Aging with HIV
While AIDS-defining illnesses are increasingly rare in those who are on effective antiretroviral therapy, there is concern about the growing number of HIV-associated, non-AIDS (HANA) conditions requiring medical attention. To understand the true differences between older individuals with and without HIV infection, studies require careful design to manage how these populations differ in a number of behavioral and biological factors known to affect the aging process.
The prevalence of HIV infection in people aged 50 years or older is rapidly increasing. Age-associated inflammation and chronic inflammation are risk factors for morbidity and mortality in older adults given its impact on the functioning of the immune system. Other common issues in older people with HIV infection include multi-morbidity, poly-pharmacy, HIV-associated neurocognitive impairment, and lifestyle behaviors that impact health. Further, the complexity of assessing HIV vs. treatment effects vs. aging vs. concurrent disease, and the interrelated mechanisms of immune senescence, inflammation and hypercoagulability give rise to the critical need for research in HIV and aging.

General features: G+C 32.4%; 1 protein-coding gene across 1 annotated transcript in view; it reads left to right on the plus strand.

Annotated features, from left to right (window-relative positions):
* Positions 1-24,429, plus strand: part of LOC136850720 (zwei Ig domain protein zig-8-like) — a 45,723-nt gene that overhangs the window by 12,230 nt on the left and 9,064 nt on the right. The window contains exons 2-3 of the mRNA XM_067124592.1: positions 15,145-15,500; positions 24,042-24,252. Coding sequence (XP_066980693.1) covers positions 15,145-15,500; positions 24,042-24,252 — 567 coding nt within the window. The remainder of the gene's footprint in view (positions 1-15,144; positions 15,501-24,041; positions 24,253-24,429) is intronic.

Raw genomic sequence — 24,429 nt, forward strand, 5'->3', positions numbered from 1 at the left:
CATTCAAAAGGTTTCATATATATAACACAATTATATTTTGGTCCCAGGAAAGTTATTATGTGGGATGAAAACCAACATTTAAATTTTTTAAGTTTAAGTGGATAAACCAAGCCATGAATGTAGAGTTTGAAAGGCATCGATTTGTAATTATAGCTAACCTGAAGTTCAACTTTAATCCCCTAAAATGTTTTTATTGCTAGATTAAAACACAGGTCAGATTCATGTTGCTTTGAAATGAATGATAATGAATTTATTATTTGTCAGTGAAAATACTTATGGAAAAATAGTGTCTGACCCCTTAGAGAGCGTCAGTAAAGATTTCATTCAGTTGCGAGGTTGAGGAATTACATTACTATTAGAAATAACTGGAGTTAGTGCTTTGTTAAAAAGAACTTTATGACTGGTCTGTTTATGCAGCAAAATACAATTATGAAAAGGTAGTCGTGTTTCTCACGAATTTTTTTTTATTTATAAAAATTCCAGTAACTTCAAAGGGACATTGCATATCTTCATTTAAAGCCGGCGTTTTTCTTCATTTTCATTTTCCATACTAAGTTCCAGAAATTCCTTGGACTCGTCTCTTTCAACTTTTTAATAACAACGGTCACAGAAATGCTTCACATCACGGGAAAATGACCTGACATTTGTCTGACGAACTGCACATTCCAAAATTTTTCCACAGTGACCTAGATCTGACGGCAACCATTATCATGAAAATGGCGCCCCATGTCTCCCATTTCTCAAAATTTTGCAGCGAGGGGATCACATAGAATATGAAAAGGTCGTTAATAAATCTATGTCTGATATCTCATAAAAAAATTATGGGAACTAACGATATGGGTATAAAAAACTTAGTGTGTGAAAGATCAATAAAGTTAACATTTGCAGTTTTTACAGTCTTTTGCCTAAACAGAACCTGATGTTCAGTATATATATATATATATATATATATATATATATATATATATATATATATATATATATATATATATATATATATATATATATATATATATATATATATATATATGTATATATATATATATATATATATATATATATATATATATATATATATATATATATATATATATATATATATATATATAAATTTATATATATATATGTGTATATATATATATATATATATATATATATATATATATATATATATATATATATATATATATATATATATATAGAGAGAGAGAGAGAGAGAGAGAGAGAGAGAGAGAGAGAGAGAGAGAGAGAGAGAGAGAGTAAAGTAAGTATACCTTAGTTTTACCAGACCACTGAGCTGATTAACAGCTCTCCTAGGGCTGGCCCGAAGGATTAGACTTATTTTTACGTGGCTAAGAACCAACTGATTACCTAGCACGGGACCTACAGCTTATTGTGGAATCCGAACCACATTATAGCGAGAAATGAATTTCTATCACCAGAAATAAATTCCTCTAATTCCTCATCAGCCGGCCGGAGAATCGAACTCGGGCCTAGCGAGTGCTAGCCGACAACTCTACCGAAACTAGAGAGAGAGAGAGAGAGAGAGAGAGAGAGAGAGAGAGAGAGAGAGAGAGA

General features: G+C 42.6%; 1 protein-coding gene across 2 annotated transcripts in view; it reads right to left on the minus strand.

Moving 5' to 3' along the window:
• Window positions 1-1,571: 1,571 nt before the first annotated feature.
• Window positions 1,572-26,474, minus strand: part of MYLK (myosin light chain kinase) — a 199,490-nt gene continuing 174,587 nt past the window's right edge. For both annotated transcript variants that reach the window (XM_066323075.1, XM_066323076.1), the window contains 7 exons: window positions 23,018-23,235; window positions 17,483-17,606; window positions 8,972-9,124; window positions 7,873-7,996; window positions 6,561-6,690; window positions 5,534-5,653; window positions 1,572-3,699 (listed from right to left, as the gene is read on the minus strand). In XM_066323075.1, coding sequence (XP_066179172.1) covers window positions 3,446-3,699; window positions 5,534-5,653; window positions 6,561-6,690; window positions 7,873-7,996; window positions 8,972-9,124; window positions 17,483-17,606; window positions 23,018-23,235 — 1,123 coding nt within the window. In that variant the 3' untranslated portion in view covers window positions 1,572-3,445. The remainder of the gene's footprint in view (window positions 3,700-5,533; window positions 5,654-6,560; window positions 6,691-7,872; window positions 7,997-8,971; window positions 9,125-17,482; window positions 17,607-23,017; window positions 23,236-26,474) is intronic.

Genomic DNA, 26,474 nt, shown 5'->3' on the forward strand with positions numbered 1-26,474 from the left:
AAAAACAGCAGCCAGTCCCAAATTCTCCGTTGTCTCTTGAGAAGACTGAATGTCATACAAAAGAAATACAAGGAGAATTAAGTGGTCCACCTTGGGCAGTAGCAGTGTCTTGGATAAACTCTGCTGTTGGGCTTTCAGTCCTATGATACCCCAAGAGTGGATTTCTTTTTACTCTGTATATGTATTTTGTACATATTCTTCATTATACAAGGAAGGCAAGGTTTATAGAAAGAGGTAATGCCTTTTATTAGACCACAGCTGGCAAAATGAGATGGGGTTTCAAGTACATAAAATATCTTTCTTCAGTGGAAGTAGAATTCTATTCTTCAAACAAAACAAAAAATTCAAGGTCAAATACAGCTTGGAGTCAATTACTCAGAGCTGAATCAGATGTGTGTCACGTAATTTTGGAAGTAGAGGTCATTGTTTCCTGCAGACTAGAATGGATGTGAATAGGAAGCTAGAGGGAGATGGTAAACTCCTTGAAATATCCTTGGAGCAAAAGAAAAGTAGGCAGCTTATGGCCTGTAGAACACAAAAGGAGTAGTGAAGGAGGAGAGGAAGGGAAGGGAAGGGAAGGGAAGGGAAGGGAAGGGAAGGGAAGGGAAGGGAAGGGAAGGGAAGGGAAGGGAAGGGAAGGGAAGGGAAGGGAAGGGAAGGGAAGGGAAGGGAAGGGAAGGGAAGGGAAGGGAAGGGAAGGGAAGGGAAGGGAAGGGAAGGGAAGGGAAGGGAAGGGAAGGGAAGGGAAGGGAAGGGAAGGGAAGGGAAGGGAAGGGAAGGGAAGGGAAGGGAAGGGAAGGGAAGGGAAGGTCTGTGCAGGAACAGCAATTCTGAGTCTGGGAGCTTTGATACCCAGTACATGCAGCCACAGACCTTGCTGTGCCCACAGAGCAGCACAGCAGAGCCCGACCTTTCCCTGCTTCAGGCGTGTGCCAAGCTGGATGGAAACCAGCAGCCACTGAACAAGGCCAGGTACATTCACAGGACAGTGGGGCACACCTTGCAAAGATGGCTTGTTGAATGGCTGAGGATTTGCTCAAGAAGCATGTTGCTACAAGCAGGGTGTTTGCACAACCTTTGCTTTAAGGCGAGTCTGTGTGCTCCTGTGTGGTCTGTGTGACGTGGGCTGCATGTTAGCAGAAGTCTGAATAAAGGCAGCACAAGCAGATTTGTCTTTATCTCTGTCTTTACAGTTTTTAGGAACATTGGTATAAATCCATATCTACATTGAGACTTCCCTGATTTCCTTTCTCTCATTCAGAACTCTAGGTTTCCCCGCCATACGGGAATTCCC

Biomedical Challenges, Psychosocial Resilience
As the medical science community works to address the biomedical challenges associated with HIV and aging, behavioral health scientists can contribute in another important way. In addition to neurocognitive assessment, examining factors that contribute to successful psychosocial aging is important. While self-rated successful aging has been found to be lower in those with HIV when compared to their HIV- counterparts, people aging with HIV have reported optimism, personal mastery, and social support as contributing to successful aging (Moore et al., 2014). It is essential that an individual's resilience and ability to access supportive resources are understood in the context of managing HIV-associated impairments exacerbated by aging.
A Review of the Literature
Charles A. Emlet of the University of Washington discusses research on the subject of HIV in older adults in his 2014 article, "Current Knowledge and Future Directions on Aging and HIV Research." The article brings attention to the biopsychosocial challenges present when caring for older adults living with HIV infection. In addition, it will be time to review and assess our approach to determine what changes, if any, are needed in the future or HIV treatment for an aging HIV-positive population. Recently, Negredo and colleagues published their review article, "Aging in HIV-Infected Subjects: A New Scenario and a New View." This article is available in the open access journal "BioMed Research International."